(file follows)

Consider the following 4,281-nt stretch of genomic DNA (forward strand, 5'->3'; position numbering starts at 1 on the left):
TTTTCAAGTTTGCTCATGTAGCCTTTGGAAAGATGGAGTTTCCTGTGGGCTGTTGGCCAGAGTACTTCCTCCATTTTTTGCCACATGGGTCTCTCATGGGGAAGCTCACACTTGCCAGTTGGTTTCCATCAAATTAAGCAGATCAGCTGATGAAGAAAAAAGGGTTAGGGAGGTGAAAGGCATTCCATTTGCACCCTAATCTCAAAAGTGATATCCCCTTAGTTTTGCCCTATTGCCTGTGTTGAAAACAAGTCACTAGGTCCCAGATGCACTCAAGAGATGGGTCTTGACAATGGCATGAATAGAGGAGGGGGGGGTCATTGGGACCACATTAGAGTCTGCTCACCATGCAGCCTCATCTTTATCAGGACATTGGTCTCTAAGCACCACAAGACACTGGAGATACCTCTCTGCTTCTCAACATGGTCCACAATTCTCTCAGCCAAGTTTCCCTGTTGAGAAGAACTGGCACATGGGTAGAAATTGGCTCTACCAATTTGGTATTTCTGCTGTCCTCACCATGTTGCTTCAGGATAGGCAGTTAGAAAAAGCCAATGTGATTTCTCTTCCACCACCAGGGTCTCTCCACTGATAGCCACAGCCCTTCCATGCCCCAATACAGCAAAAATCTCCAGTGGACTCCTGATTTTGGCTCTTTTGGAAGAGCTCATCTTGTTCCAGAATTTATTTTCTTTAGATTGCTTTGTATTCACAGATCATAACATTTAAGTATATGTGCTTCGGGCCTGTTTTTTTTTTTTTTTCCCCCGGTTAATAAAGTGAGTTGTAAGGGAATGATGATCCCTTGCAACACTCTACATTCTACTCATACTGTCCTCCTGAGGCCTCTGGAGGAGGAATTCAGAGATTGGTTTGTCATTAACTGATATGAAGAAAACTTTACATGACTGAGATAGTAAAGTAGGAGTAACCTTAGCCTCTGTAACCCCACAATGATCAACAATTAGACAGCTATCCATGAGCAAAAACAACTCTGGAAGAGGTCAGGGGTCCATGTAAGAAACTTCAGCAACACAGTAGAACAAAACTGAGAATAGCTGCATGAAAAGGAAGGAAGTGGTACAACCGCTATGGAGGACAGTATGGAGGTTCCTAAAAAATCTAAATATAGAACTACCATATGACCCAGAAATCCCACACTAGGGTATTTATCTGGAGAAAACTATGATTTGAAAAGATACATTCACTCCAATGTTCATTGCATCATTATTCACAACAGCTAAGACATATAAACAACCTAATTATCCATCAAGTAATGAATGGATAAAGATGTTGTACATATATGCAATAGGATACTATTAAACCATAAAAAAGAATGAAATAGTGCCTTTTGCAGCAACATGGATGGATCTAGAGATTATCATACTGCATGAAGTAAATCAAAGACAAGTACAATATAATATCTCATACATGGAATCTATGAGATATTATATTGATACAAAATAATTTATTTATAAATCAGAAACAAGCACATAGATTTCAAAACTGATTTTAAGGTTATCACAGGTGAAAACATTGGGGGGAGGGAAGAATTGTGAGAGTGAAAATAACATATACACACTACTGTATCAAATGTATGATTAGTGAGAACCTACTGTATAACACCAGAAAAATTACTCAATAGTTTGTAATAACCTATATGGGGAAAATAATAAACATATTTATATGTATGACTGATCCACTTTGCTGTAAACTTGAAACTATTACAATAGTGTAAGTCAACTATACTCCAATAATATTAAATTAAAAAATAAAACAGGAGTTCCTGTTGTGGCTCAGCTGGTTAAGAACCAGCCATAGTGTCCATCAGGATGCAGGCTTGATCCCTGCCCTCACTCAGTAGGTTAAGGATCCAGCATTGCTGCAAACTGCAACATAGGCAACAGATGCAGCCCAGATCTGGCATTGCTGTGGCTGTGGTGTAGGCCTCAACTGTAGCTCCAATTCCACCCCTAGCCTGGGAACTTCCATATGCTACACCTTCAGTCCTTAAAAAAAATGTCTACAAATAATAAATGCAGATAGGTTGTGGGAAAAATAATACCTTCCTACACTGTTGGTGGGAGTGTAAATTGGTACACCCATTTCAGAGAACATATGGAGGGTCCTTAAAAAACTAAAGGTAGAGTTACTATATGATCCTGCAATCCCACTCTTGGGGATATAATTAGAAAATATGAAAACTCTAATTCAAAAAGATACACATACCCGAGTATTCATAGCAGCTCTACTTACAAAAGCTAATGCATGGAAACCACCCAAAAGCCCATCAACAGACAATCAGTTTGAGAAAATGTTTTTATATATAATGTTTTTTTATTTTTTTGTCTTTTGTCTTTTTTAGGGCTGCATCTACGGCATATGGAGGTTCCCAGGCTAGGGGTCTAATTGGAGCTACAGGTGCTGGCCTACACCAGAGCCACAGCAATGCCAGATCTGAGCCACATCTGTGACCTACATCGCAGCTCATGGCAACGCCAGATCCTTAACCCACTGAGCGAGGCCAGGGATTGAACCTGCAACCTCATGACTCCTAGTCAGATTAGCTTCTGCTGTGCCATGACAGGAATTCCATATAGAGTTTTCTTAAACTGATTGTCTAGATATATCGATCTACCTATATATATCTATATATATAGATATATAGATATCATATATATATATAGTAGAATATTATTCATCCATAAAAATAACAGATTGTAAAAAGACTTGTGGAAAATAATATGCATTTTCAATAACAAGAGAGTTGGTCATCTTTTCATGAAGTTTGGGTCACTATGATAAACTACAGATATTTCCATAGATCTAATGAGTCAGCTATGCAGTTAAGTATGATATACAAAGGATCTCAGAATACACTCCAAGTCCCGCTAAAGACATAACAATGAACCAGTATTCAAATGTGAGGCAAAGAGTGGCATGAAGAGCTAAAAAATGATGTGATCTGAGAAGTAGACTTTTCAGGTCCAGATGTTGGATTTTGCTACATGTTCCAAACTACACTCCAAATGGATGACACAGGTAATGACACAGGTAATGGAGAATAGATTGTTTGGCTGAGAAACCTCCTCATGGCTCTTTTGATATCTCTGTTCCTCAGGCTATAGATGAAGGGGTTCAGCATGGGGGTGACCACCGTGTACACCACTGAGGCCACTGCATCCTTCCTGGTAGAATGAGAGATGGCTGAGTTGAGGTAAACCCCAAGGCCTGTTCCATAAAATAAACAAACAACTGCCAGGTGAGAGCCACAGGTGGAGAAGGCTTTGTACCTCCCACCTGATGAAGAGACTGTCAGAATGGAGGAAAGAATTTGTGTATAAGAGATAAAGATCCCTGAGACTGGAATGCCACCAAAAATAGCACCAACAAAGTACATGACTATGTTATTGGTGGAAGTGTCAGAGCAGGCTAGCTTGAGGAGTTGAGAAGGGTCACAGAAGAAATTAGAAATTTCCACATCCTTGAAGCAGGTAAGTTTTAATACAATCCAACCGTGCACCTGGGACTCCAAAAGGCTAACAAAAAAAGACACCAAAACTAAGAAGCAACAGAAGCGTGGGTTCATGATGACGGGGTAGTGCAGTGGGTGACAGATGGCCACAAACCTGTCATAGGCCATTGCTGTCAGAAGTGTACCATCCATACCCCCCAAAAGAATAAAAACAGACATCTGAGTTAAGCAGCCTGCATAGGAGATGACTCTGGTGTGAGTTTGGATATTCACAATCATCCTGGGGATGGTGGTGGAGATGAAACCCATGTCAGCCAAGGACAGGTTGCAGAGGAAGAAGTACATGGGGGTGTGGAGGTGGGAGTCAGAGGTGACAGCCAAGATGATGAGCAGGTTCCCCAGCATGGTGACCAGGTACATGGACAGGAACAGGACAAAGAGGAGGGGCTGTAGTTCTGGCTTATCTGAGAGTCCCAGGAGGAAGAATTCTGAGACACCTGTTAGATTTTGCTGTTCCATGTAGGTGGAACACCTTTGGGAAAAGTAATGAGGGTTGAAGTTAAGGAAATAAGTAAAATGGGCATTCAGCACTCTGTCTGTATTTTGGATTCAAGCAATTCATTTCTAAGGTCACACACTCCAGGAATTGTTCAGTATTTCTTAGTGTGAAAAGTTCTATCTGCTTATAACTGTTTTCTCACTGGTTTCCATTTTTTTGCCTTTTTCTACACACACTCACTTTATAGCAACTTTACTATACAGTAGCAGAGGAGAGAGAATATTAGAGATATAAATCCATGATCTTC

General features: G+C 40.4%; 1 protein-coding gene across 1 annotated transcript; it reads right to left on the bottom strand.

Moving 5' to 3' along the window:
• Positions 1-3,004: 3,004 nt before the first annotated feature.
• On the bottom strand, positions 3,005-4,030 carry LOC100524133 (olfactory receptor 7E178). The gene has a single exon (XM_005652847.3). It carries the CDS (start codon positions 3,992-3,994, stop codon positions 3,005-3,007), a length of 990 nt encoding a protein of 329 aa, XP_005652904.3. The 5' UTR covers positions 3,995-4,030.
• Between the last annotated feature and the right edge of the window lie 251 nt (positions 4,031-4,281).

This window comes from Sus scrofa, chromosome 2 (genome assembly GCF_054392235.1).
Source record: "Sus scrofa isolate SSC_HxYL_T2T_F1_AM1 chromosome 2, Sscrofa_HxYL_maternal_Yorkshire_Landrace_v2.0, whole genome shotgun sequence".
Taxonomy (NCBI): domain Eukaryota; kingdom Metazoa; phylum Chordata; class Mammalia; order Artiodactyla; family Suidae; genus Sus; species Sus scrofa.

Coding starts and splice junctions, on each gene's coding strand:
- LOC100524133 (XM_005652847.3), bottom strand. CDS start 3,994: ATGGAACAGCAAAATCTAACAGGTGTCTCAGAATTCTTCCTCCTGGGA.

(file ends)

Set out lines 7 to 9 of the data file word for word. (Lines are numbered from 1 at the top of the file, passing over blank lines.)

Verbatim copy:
• Between the last annotated feature and the right edge of the window lie 251 nt (positions 4,031-4,281).

This window comes from Sus scrofa, chromosome 2 (genome assembly GCF_054392235.1).
Source record: "Sus scrofa isolate SSC_HxYL_T2T_F1_AM1 chromosome 2, Sscrofa_HxYL_maternal_Yorkshire_Landrace_v2.0, whole genome shotgun sequence".